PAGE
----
On March 27, 1964, at 5:36 PM local time, the Good Friday earthquake hit Alaska, with a magnitude of 9.2, making it the most powerful earthquake ever recorded in North American history. The earthquake was caused by the subduction of the Pacific Plate beneath the North American Plate along the Aleutian Trench.
The earthquake caused a massive rupture along the fault, stretching from Prince William Sound to the Kenai Peninsula. The quake generated a series of tsunamis, which caused additional damage and claimed lives along the coast.
The city of Anchorage, the largest population center in Alaska, was hit hard by the earthquake. Nearly all of the city’s buildings were damaged, with many completely destroyed. The earthquake triggered landslides and liquefaction, which caused additional damage to infrastructure and made rescue efforts more difficult.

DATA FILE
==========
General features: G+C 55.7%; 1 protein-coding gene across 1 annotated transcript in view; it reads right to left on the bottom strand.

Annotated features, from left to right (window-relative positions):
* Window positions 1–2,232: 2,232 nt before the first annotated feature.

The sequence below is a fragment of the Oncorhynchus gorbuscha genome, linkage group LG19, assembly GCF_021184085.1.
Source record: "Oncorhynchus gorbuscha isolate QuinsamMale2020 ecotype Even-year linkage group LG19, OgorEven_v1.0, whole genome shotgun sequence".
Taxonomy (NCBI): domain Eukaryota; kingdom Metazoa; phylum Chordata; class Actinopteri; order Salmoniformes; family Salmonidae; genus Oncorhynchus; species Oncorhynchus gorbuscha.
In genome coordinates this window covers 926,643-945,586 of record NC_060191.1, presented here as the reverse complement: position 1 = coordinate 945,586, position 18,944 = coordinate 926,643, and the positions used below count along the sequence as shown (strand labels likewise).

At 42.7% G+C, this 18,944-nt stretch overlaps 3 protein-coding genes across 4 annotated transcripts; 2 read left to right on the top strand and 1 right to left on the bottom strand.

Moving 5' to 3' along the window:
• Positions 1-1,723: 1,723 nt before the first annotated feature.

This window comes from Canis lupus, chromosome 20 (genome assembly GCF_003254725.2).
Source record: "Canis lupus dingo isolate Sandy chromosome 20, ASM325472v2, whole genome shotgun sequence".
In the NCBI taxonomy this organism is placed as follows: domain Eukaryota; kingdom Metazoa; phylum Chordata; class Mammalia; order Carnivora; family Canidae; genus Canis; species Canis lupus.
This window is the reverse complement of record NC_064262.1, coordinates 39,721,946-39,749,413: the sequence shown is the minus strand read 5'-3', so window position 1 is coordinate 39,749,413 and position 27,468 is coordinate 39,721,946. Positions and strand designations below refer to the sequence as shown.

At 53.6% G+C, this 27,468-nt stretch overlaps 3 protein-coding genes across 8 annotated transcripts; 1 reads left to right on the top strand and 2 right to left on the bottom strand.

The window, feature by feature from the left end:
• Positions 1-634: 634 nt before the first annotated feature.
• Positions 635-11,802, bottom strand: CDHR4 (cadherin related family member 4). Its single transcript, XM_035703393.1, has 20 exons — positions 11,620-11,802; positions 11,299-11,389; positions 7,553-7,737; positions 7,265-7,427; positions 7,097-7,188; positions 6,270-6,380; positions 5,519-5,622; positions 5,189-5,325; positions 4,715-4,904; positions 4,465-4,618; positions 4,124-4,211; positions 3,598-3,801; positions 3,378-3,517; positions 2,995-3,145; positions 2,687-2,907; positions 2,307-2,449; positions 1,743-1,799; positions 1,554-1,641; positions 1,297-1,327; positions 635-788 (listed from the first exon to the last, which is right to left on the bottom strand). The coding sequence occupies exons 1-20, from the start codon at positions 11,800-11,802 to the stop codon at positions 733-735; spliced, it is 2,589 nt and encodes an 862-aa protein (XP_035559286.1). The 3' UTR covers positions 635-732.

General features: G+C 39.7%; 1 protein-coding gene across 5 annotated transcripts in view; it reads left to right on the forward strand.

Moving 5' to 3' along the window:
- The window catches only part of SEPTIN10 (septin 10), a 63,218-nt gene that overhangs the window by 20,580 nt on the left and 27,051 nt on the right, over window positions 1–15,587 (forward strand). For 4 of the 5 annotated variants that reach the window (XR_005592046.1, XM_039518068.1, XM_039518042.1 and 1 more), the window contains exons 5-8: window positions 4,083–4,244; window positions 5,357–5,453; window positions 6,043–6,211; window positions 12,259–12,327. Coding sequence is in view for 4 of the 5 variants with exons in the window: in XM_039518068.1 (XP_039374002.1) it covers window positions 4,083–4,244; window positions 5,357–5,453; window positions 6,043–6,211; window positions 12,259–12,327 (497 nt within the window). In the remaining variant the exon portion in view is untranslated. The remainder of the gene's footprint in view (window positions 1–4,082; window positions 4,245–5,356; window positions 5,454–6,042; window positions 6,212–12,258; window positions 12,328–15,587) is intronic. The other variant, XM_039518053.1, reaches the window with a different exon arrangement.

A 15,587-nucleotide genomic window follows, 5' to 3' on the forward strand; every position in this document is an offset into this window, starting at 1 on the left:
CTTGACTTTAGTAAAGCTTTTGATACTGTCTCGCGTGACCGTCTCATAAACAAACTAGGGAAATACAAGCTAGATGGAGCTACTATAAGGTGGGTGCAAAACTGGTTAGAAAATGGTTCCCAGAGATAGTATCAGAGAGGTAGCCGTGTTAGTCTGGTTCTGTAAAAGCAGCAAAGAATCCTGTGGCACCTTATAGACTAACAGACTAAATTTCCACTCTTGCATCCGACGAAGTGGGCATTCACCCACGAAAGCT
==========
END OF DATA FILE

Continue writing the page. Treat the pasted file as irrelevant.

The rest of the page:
The death toll from the earthquake was 131, with many more injured, making it one of the costliest natural disasters in U.S. history.
The Good Friday earthquake had a significant impact on the development of earthquake science and engineering. It spurred the development of new building codes and earthquake-resistant construction techniques, which have since been implemented around the world. The earthquake also provided valuable data for seismologists studying the behavior of earthquakes, and helped to advance the understanding of plate tectonics.